Dakota’s Dividing Pipeline

Indigenous Resistance Against Big Energy

Protesters stand on heavy machinery after halting work on the Energy Transfer Partners Dakota Access oil pipeline near the Standing Rock Sioux reservation near Cannon Ball, North Dakota, September 6, 2016. Andrew Cullen / Reuters

In North Dakota, the Cannonball River joins the Missouri River near the grassy plains of the Standing Rock Sioux Reservation. Since April, this juncture has become an epicenter of indigenous resistance to the United States’ powerful energy sector. The focus of the protest is the Dakota Access Pipeline, a planned 1,134-mile channel that would bring roughly half a million gallons a day of crude oil from North Dakota’s Bakken oil field to Illinois. But the Standing Rock Sioux tribe is deeply worried that the $3.7 billion project of Dakota Access, a subsidiary of Texas-based Energy Transfer Partners, which would pass under the Missouri River a half mile from the reservation, would not only contaminate its lone source of drinking water but also destroy sacred cultural and tribal burial sites located along the pipeline’s path.

In April, a handful of the tribe’s water protectors, as the activists prefer to be called, gathered for the first time to pray at the Sacred Stone Camp along the water’s edge. The encampment’s numbers have since swelled to the thousands, spilling over to a larger camp across the river, uniting tribes that were once bitter rivals, and galvanizing environmental and climate activists. (The road leading into the main camp is now lined with the flags of hundreds of Native American tribes.) In short, this is no ordinary uprising. It is the largest Native American gathering in decades, and it has drawn support from as far away as Ecuador.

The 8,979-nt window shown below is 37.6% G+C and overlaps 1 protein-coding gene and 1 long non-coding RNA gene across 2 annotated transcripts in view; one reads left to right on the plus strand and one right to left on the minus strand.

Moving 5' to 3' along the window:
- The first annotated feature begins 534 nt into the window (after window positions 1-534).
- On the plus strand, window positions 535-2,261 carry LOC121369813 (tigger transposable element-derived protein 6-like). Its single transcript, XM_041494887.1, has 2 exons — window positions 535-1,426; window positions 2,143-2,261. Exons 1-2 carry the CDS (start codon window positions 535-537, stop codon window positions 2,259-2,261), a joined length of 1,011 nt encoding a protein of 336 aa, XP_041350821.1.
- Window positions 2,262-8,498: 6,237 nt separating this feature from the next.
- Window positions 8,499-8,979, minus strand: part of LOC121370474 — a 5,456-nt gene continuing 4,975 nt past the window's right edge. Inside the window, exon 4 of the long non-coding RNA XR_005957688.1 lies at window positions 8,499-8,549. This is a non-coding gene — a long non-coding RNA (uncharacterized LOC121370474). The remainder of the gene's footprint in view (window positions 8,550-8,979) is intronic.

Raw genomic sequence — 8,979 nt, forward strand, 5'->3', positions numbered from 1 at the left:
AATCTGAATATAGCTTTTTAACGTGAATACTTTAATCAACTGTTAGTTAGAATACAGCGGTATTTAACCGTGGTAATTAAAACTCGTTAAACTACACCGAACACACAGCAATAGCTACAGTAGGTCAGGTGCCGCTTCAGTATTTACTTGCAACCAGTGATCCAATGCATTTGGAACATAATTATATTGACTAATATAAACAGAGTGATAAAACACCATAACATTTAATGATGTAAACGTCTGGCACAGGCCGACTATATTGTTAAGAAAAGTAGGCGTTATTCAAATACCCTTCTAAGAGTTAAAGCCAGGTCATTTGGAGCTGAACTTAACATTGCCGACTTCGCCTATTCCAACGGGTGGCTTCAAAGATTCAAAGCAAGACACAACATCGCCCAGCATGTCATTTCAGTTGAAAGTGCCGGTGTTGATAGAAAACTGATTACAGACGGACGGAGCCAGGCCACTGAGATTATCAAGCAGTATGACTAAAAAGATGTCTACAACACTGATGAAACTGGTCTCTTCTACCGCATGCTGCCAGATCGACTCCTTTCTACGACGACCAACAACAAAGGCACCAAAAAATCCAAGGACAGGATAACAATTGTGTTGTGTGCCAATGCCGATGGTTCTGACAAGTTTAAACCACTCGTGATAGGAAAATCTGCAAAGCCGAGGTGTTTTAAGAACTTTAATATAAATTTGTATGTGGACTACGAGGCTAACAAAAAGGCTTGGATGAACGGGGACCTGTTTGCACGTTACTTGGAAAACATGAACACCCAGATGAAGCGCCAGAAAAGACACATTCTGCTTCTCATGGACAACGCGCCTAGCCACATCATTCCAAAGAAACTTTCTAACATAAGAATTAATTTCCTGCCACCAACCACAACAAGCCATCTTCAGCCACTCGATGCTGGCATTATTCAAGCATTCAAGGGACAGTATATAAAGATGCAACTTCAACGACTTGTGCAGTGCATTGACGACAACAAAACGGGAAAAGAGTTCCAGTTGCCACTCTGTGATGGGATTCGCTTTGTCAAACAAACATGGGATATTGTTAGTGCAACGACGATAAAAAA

The legal dispute centers on the permits that the government gave Dakota Access for certain stretches of the pipeline that the tribe believes would affect its water source and sacred cultural sites. But the political fight involves issues such as tribal sovereignty and self-determination, freedom of expression and assembly, tensions between corporate, human, and environmental rights, and preserving indigenous ways of life. History looms large—resistance to the pipeline is deeply influenced by the centuries of displacement, forced assimilation, marginalization, and decimation that have

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